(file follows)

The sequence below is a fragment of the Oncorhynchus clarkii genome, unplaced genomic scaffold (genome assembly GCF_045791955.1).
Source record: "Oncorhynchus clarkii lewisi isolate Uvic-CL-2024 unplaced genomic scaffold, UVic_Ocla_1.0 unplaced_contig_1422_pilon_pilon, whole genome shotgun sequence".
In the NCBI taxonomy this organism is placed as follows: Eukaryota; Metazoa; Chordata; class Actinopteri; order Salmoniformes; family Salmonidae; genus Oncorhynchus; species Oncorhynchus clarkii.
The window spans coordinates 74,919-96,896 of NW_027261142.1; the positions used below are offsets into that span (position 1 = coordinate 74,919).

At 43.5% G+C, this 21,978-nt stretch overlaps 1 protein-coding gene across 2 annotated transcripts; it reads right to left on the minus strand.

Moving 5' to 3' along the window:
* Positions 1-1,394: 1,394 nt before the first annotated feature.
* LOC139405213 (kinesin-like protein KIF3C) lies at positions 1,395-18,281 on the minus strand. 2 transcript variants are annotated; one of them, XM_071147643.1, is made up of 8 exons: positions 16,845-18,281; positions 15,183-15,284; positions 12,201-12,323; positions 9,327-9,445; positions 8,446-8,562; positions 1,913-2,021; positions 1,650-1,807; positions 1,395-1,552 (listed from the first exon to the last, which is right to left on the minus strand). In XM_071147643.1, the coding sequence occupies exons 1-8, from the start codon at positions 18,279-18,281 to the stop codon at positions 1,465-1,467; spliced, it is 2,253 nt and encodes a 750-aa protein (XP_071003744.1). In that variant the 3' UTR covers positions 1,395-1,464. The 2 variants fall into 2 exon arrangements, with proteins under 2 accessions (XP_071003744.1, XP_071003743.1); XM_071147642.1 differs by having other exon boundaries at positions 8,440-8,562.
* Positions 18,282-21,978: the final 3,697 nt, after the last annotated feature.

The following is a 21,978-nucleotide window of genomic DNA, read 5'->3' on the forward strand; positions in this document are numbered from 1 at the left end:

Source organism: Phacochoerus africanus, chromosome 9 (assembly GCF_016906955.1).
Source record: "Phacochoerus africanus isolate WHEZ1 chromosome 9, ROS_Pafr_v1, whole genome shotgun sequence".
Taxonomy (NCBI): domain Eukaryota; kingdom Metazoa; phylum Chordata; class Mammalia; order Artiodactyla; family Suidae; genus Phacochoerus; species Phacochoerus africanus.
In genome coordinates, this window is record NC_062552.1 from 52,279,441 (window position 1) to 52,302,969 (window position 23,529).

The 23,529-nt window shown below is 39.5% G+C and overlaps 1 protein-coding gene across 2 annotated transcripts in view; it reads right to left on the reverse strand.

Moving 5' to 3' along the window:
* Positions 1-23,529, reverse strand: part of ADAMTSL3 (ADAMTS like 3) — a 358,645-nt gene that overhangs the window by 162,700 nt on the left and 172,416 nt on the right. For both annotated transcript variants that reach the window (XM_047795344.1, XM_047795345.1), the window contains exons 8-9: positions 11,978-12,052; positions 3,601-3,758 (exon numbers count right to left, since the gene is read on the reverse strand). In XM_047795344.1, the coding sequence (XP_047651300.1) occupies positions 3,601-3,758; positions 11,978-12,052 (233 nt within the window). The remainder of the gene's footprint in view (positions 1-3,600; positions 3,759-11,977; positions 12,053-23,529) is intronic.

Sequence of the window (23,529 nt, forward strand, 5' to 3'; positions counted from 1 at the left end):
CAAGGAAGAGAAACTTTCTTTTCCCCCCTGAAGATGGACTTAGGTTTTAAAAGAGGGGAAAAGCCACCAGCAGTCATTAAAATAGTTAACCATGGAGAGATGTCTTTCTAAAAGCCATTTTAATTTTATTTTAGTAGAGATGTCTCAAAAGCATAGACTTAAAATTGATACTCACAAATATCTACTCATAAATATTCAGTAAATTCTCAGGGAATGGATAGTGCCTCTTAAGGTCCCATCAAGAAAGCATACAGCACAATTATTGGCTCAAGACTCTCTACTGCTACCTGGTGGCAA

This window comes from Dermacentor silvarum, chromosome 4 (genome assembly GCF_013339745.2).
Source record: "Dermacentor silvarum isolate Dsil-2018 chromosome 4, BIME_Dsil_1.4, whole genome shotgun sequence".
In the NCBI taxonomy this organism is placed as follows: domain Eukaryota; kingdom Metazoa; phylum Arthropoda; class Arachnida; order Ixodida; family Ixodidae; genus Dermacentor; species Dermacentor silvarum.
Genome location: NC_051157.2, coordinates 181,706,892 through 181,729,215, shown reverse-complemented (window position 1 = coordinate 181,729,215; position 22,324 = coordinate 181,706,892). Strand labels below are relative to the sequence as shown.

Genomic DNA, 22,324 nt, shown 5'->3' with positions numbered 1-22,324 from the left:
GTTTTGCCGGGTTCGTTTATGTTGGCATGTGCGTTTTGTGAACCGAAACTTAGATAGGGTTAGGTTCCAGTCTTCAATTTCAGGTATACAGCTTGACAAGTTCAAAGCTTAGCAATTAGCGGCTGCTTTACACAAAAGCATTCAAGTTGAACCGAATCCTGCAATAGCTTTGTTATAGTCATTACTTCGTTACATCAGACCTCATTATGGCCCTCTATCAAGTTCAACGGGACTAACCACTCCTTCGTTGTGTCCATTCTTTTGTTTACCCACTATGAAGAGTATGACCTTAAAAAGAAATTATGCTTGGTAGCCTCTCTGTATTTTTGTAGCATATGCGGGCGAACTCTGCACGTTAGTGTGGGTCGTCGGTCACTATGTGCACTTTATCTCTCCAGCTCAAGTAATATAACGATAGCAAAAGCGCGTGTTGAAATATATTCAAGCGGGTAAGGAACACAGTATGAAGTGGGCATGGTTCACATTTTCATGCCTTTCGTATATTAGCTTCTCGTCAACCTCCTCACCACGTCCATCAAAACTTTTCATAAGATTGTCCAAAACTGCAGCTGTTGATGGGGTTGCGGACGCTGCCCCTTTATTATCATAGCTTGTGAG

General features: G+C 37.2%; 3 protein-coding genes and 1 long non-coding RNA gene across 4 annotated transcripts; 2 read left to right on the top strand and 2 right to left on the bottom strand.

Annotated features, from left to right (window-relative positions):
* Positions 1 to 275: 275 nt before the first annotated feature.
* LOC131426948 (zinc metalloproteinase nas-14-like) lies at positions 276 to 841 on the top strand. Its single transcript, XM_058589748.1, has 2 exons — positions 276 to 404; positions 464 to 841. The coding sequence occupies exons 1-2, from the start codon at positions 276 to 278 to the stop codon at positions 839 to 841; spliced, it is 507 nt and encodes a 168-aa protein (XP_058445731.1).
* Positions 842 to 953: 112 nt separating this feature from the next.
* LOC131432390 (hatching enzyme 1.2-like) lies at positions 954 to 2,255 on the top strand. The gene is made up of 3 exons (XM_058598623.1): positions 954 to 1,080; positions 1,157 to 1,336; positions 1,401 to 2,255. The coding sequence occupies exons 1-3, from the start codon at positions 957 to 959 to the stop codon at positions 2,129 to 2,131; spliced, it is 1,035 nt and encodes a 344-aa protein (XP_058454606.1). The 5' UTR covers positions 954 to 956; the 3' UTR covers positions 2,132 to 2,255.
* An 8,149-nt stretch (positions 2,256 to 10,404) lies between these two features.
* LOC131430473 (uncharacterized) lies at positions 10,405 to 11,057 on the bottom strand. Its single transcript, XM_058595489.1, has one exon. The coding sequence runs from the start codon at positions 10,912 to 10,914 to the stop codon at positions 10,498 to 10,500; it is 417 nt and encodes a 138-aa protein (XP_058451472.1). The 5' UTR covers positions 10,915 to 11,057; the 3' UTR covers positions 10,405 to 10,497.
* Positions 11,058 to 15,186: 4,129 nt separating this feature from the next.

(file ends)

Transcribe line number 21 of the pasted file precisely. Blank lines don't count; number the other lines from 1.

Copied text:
Source record: "Dermacentor silvarum isolate Dsil-2018 chromosome 4, BIME_Dsil_1.4, whole genome shotgun sequence".